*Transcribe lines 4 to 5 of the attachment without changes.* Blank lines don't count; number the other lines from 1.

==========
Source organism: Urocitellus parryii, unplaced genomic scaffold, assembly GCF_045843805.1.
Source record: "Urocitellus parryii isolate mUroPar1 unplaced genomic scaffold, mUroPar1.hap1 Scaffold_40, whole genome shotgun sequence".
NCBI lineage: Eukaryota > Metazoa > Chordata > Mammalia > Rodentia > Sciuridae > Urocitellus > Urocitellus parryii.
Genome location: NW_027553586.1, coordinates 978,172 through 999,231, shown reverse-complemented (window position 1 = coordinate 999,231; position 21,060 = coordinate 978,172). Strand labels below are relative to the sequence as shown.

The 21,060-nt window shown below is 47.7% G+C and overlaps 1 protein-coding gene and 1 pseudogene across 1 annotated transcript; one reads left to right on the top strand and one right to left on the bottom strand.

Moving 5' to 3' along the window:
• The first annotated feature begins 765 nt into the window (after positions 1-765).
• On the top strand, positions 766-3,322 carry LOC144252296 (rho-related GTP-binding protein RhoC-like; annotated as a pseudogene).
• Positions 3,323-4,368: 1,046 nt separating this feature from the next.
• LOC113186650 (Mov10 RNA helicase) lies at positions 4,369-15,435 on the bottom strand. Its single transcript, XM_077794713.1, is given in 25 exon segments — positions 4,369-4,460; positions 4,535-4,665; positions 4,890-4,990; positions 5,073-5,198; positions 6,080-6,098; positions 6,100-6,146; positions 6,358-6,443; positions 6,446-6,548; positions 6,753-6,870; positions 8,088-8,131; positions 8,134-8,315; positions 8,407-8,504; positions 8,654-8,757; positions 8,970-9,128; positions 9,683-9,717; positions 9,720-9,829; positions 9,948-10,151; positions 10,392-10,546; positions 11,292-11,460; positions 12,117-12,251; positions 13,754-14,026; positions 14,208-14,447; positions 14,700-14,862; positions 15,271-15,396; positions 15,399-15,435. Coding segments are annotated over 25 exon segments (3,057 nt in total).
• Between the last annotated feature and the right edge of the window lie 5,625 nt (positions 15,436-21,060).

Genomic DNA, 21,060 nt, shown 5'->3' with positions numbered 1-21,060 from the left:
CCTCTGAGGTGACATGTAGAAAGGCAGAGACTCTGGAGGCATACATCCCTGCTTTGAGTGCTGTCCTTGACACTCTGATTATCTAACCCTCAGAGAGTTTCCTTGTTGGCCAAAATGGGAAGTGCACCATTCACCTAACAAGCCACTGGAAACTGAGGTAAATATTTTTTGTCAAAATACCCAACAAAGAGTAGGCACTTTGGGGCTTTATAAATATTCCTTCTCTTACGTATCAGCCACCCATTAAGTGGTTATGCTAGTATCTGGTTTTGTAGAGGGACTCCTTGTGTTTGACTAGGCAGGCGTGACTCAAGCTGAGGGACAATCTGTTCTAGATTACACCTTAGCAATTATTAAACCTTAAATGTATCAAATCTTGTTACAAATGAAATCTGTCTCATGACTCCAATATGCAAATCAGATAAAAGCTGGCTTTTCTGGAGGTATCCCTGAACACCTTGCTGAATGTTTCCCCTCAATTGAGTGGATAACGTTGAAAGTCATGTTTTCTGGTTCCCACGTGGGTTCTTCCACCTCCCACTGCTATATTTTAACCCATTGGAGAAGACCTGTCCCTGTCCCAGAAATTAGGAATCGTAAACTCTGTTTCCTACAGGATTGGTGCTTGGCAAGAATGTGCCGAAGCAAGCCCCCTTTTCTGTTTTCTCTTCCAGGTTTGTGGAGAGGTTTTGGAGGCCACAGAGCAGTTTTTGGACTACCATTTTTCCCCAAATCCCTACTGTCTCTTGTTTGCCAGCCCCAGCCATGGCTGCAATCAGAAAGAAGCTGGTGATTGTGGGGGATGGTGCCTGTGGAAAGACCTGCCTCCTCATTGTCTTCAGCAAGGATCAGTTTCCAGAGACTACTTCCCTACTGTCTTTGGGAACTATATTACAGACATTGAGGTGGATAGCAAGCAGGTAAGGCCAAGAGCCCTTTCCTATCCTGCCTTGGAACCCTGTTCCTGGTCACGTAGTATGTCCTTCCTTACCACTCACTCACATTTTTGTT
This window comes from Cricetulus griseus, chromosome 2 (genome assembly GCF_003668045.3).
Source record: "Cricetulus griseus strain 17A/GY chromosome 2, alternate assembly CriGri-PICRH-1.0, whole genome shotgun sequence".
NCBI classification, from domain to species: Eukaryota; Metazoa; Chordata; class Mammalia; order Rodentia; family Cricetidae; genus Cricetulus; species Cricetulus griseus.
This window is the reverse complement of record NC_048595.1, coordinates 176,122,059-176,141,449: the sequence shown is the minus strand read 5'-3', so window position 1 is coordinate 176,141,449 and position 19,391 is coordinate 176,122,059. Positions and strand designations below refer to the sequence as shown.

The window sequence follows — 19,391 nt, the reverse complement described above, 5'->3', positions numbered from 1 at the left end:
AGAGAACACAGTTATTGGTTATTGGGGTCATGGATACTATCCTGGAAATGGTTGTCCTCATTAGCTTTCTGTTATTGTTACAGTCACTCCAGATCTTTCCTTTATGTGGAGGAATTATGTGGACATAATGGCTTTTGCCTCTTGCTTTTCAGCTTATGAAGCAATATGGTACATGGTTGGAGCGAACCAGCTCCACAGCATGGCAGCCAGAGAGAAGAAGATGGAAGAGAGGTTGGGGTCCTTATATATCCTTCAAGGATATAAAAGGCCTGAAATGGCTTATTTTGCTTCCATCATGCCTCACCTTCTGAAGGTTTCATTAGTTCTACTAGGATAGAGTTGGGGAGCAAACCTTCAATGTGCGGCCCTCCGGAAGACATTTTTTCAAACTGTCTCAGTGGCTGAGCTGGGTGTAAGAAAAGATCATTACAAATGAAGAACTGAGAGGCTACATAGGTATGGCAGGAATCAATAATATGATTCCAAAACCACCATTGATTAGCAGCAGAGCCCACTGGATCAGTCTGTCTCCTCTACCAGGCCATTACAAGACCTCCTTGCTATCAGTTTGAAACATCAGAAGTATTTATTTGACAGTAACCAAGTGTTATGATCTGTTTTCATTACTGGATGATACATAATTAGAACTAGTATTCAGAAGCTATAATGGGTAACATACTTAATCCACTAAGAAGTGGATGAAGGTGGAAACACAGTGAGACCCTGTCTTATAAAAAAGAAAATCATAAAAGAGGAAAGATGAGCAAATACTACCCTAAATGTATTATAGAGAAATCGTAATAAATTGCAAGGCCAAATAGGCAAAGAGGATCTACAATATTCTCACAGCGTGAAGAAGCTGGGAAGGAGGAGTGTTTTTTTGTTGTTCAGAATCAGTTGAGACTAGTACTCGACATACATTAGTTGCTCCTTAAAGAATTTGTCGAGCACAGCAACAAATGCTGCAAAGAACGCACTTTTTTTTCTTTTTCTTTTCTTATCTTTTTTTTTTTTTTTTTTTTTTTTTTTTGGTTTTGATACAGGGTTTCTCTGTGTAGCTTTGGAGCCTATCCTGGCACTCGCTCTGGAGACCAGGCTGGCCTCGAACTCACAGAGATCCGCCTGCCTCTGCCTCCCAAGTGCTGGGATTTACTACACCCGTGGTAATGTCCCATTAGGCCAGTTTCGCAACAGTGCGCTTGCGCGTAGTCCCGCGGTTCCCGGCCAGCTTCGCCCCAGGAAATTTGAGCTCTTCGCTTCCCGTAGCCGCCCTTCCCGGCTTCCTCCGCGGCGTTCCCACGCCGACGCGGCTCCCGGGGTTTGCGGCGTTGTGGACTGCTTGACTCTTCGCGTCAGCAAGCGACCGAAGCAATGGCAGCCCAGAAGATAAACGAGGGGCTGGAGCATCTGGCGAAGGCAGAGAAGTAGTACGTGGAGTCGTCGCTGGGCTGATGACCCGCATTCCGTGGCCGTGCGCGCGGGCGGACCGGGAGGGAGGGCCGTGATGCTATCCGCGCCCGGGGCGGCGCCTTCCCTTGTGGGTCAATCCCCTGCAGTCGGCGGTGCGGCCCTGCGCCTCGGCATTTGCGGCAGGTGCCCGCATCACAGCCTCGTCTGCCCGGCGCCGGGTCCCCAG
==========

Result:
Genome location: NW_027553586.1, coordinates 978,172 through 999,231, shown reverse-complemented (window position 1 = coordinate 999,231; position 21,060 = coordinate 978,172). Strand labels below are relative to the sequence as shown.

The 21,060-nt window shown below is 47.7% G+C and overlaps 1 protein-coding gene and 1 pseudogene across 1 annotated transcript; one reads left to right on the top strand and one right to left on the bottom strand.